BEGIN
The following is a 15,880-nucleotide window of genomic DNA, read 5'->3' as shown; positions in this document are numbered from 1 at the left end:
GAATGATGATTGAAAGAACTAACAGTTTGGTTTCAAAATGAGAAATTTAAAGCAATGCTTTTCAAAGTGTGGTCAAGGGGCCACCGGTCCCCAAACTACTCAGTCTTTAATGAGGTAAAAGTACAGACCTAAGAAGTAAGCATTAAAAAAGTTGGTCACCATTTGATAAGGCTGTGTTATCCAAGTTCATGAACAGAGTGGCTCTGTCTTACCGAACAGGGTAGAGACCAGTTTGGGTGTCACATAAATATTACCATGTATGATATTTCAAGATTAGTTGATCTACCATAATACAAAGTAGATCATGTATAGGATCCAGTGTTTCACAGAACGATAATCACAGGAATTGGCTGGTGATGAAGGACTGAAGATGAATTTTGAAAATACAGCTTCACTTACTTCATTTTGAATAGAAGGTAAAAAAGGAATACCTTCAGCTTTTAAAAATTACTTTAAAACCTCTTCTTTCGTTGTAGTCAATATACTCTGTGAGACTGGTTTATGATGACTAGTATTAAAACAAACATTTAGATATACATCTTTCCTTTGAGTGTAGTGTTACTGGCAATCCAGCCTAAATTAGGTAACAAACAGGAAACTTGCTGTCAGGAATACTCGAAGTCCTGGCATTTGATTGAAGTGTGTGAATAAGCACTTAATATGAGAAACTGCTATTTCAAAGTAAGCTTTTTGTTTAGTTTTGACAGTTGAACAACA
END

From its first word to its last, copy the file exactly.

The following is a 15,880-nucleotide window of genomic DNA, read 5'->3' as shown; positions in this document are numbered from 1 at the left end:
GAATGATGATTGAAAGAACTAACAGTTTGGTTTCAAAATGAGAAATTTAAAGCAATGCTTTTCAAAGTGTGGTCAAGGGGCCACCGGTCCCCAAACTACTCAGTCTTTAATGAGGTAAAAGTACAGACCTAAGAAGTAAGCATTAAAAAAGTTGGTCACCATTTGATAAGGCTGTGTTATCCAAGTTCATGAACAGAGTGGCTCTGTCTTACCGAACAGGGTAGAGACCAGTTTGGGTGTCACATAAATATTACCATGTATGATATTTCAAGATTAGTTGATCTACCATAATACAAAGTAGATCATGTATAGGATCCAGTGTTTCACAGAACGATAATCACAGGAATTGGCTGGTGATGAAGGACTGAAGATGAATTTTGAAAATACAGCTTCACTTACTTCATTTTGAATAGAAGGTAAAAAAGGAATACCTTCAGCTTTTAAAAATTACTTTAAAACCTCTTCTTTCGTTGTAGTCAATATACTCTGTGAGACTGGTTTATGATGACTAGTATTAAAACAAACATTTAGATATACATCTTTCCTTTGAGTGTAGTGTTACTGGCAATCCAGCCTAAATTAGGTAACAAACAGGAAACTTGCTGTCAGGAATACTCGAAGTCCTGGCATTTGATTGAAGTGTGTGAATAAGCACTTAATATGAGAAACTGCTATTTCAAAGTAAGCTTTTTGTTTAGTTTTGACAGTTGAACAACA